VP, NYL and CEO, Nautilus Group
There are so many things in our lives right now that are uncertain—the potential changes to federal tax laws, the duration of the global pandemic and how that may affect our economy. It’s difficult to know what to expect as you plan for your financial future.
But here’s one thing that is certain: State-level estate or inheritance taxes can be imposed on your estate, and while these regulations and exemptions vary between jurisdictions, this is something you definitely can plan for.
To help you do that, my team at The Nautilus Group compiled the following list of little known facts about state estate taxes.
Seventeen states and the District of Columbia currently impose some type of state-level estate tax or inheritance tax.1 To many individuals, the terms "estate tax" and "inheritance tax" may seem interchangeable as they both imply a death-related tax. However, a true estate tax is a tax on the right to pass property onto others and is usually payable by the decedent’s estate. A true inheritance tax, in contrast, is a tax on a beneficiary’s right to receive property and is usually imposed on the beneficiary.
Another key distinction between the two taxes is that the estate tax rate is generally the same regardless of who the recipient of the property may be. An inheritance tax rate tends to vary depending on the relation of the beneficiary to the decedent. Generally, transfers to "close relatives", such as children, may escape inheritance taxes or are taxed at a preferential rate while transfers to more “distant” relatives, such as nieces and nephews or cousins, may be subject to higher rates.
In addition to imposing an estate tax on decedents domiciled2 in the state, states with an estate tax regime may impose an estate tax on the real property or tangible property of "nonresidents" that is physically in the state. Other property with a connection to the state may be subject to state death taxes as well. For example, a state’s estate tax laws may tax certain interests in entities which own realty in the state, interests in certain entities taxed as partnerships or S corporations that own closely held businesses in the state, etc. Specific state law provisions regarding what may be taxable vary widely.
In addition to the surprise tax-hit, nonresidents may only qualify for a reduced estate tax exemption amount as compared to residents of the state.
While federal estate taxes affect only a small group of taxpayers, state estate taxes have significantly lower exemptions and are a concern for a much wider range of individuals. The Tax Cuts and Jobs Act of 2017 doubled the federal estate tax exemption amount to $10 million. Adjusted for inflation, the exemption amount in 2020 is $11.58 million per spouse.3 In contrast, state estate tax exemption amounts can be as low as $1 million in Massachusetts or Oregon, $2,193,000 in Washington, $3 million in Minnesota or $4 million in Illinois. While some states have indexed their estate tax exemption for inflation, others have not.
The highest marginal federal estate tax rate is 40%, applicable to taxable amounts in excess of $1 million. State estate tax rates are typically much lower. The highest marginal state estate tax rate may be in the 16% to 20% range, or lower, depending on the state. While not all states offer graduated rates, the highest tax bracket is often not reached until taxable amounts exceed $9-$10 million.
The federal estate tax exemption is "portable"—in other words, a decedent’s unused federal estate tax exemption may be utilized by the surviving spouse in certain circumstances. If the decedent passes $1 million to his children upon death and all other assets pass to the surviving spouse, the surviving spouse might be able to utilize the decedent’s remaining $10.48 million exemption in addition to his or her own exemption. Portability may allow a surviving spouse to take advantage of his/her deceased spouse’s unused exemption without traditional “A-B” trust planning.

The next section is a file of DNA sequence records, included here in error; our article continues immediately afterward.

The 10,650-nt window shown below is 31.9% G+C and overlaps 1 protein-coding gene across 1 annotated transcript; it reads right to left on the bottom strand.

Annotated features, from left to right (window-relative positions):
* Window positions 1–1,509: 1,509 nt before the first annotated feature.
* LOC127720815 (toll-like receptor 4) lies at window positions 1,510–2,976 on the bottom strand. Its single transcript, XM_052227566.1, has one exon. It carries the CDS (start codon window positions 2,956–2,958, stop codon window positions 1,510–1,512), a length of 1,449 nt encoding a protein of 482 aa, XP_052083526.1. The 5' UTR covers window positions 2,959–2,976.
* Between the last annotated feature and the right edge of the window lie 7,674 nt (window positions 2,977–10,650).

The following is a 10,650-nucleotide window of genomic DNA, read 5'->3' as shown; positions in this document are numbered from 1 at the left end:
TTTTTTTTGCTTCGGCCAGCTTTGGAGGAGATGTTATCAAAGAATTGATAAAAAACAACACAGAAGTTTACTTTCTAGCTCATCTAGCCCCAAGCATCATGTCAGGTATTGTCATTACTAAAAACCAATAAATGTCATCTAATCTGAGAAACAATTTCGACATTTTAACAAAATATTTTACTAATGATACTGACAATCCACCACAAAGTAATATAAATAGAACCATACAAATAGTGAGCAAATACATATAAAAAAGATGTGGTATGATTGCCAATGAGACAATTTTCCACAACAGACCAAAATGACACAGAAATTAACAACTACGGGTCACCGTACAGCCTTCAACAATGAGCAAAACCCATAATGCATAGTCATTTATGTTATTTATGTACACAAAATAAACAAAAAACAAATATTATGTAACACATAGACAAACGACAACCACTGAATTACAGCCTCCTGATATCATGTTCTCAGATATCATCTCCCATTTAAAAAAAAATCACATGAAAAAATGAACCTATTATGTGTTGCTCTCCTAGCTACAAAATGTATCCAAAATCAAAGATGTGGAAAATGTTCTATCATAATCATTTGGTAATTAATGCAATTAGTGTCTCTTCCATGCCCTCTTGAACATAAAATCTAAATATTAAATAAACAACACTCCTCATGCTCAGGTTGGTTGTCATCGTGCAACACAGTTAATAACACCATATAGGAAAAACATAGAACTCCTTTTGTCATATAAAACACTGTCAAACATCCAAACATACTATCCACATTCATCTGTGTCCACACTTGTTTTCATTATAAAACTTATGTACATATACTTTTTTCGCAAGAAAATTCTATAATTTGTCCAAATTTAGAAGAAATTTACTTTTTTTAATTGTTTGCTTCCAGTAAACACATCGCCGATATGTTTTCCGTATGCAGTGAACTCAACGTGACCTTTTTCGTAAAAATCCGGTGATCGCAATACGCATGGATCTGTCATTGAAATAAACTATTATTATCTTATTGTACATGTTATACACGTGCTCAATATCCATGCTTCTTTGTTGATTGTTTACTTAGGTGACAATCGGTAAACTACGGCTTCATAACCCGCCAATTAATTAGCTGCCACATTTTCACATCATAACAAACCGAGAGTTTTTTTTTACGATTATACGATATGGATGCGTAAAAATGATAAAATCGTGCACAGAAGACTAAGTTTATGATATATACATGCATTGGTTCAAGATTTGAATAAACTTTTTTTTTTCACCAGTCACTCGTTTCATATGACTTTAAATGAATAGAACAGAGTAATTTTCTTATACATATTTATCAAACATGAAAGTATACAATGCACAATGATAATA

A-B trust planning involves the creation and funding of a "bypass trust" at the first death to utilize the decedent’s exemption and channeling remaining assets to the survivor to defer estate taxes until the second death.
Many states that impose a state estate tax do not currently allow for portability of an individual’s state estate tax exemption amount. As a result, a bypass trust may be required to utilize the predeceased spouse’s state exemption amount, or it may be wasted and the family’s state estate taxes will unnecessarily increase at the survivor’s death. In some states, it also may be permissible to create a separate "state QTIP trust" which may defer state estate taxes until the surviving spouse’s death and also utilize the decedent’s exemption for federal estate tax purposes. (Note that some states do not permit a separate state-QTIP election).
For federal tax purposes, the gift and estate tax exemptions have been unified—with a combined lifetime exemption of $11.58 million (in 2020). Lifetime gifts that utilize the exemption reduce the amount of exemption that remains available at death. This may not be the case with state estate taxes4. In several—but not all—states with a state estate or inheritance tax regime, it may be possible to reduce or avoid state estate or inheritance tax by making lifetime gifts. Those contemplating lifetime gifts should be mindful that rules may be in place that penalize the use of “deathbed” gifts to avoid the estate or inheritance tax and a look-back period may apply. Additionally, certain states may take into account lifetime gifts for filing thresholds for estate taxes.
State estate, inheritance and gift tax laws vary greatly by state and change frequently. Clients should always consult with a CPA, tax attorney or estate planning attorney regarding specific state death taxes that may be applicable to them and state estate, gift or inheritance tax planning.